The Dodge and Eagle LH cars competed directly against the Ford Taurus and other mid-size cars, largely replacing the K-based C-bodies. The Chrysler models competed with upmarket domestics such as Buick and Oldsmobile. The LH cars debuted in 1992 and were updated in 1997. The LH platform was replaced with the rear-wheel drive Chrysler LX platform for the 2005 model year. While Chrysler's sales never rose to the levels of those popular rivals, the LH vehicles succeeded in altering Chrysler's previously dowdy public image, recasting the automaker as an innovative design leader. The cab-forward look also influenced Chrysler's subsequent compact PL (Chrysler Neon) and midsize JA platform car designs in the 1990s.
Much as the company had done in the months leading up to the introduction of the K-platform cars in 1980, Chrysler referred directly to the LH platform in advertisements touting the advantages of its "cab-forward" architecture (generally meant to imply wheels moved out towards the corners of the body; a short, sloping hood; and a large windshield extending from its base over the front wheels), and also referred to the platform name for the Chrysler LHS sedan. Although the real "gold mine" of Chrysler's acquisition of AMC was the Jeep brand, their minivans and LH sedans also helped to bail the company out of almost certain bankruptcy in the 1990s.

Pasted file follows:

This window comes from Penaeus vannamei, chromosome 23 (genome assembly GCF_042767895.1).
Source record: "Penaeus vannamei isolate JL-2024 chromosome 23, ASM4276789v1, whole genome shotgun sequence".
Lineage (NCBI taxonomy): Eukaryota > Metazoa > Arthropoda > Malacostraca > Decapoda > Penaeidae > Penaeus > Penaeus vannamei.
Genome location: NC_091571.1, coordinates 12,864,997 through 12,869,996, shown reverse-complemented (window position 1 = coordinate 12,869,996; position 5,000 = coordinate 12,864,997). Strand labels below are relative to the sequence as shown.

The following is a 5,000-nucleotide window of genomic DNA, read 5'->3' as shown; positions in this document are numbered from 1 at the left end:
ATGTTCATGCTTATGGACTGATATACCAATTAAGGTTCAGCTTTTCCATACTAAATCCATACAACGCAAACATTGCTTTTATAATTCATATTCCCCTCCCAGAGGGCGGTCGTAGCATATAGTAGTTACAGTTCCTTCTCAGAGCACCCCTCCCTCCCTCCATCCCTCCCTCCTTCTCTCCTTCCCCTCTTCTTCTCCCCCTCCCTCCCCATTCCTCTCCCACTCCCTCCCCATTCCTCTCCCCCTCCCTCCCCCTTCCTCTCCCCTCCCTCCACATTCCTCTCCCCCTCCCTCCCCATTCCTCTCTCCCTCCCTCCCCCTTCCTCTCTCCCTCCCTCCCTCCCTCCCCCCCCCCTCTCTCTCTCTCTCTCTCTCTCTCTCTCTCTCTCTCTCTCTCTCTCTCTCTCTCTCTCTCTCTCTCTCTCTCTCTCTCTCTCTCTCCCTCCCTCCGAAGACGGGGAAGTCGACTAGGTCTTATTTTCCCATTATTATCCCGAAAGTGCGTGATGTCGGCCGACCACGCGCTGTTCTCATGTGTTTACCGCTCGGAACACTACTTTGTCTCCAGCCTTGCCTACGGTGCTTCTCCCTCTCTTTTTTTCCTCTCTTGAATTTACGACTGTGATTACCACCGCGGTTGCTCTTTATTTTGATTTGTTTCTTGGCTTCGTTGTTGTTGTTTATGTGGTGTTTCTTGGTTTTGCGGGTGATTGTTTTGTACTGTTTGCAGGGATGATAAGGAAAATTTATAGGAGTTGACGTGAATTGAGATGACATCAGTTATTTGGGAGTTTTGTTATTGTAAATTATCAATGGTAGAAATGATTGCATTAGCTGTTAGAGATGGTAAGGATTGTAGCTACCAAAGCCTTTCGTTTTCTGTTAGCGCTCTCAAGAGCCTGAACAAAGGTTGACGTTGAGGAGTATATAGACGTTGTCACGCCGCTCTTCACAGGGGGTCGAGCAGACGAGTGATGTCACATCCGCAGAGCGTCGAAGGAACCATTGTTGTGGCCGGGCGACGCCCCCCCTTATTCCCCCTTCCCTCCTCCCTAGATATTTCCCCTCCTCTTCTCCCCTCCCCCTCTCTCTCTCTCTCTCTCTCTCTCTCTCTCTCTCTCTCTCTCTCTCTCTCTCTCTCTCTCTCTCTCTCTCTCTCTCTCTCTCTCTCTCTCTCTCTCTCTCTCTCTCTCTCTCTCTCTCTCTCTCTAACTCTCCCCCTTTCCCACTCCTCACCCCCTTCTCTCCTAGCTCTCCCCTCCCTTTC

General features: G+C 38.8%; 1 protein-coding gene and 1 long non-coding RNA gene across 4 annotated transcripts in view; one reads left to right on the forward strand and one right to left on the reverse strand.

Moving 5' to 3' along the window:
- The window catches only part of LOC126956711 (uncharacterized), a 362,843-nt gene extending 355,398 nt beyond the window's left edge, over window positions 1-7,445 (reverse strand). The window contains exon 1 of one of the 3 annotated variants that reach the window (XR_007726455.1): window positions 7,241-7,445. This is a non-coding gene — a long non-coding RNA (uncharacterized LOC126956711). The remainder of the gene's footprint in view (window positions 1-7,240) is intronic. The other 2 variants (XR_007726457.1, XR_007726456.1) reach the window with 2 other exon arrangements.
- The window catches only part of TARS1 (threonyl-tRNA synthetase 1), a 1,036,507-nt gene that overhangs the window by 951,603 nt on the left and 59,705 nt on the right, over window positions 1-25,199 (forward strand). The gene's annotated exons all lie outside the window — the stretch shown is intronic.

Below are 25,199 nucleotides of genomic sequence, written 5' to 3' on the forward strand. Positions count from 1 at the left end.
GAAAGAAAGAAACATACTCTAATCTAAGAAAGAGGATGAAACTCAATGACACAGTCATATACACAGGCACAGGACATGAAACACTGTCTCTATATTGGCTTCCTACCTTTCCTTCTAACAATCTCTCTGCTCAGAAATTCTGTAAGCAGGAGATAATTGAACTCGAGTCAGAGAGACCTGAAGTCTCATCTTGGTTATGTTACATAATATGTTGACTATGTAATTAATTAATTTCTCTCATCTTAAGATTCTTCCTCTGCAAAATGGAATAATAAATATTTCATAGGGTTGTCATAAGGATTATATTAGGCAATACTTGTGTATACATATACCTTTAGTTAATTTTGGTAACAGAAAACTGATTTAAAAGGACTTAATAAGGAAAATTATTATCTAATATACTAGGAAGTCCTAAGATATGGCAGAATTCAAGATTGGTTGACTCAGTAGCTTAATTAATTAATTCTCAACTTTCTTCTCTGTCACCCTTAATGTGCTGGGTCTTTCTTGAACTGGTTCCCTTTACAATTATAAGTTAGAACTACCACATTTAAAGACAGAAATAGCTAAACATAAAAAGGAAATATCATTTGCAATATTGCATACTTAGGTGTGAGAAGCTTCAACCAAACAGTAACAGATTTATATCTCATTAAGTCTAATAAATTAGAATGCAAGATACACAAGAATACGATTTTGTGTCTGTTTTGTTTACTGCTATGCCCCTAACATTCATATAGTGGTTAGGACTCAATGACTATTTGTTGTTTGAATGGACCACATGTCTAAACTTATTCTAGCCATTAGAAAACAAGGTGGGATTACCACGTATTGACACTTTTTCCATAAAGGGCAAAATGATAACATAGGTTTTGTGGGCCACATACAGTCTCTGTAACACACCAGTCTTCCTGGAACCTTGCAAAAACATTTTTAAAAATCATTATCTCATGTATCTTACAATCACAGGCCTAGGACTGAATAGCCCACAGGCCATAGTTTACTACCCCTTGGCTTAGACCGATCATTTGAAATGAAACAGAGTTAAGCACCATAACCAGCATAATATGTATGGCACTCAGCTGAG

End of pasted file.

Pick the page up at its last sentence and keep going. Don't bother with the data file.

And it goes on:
The first generation LH cars used the existing 3.3 L OHV V6 as well as a new 3.5 L SOHC V6, with a four-speed automatic transmission as standard.
Cars built on the first version of the LH platform:
All versions shared a 113 in (2,870 mm) wheelbase. One year after the original three cars were introduced, the "stretched" LHS and New Yorker had different rear bodywork providing 5 in (127 mm) more overall length as well as a revised rear seat providing more legroom.
Originally, Chrysler came close to giving Plymouth a variant of the LH platform, called the Plymouth Accolade, a name consistent with the then-current Plymouth Acclaim. It was to be a base model below the equipment level of the Intrepid. The Accolade never made it into production.
The second generation LH cars used the 2.7 L DOHC V6 and 3.2 L SOHC V6, as well as an updated version of the older 3.5 L, with a four-speed automatic transmission as standard.
Cars built on the second version of the LH platform:
When Chrysler discontinued the Eagle brand after 1998, the Chrysler 300M was introduced as a replacement for the Vision. All models again shared a wheelbase of 113 inches (2,870 mm). The 300M was several inches shorter than Concorde, Intrepid, & LHS, due to shorter front and rear overhangs in order to bring the car's length under 5 meters.
One episode of Robert Reich's 1992 PBS miniseries Made In America focused on the then-yet-to-be-released LH's development and its role in reversing Chrysler's flagging fortunes. A camouflaged Dodge Intrepid is seen being put through the paces at Chrysler's test track, along with concept sketches and other behind-the-scenes activities.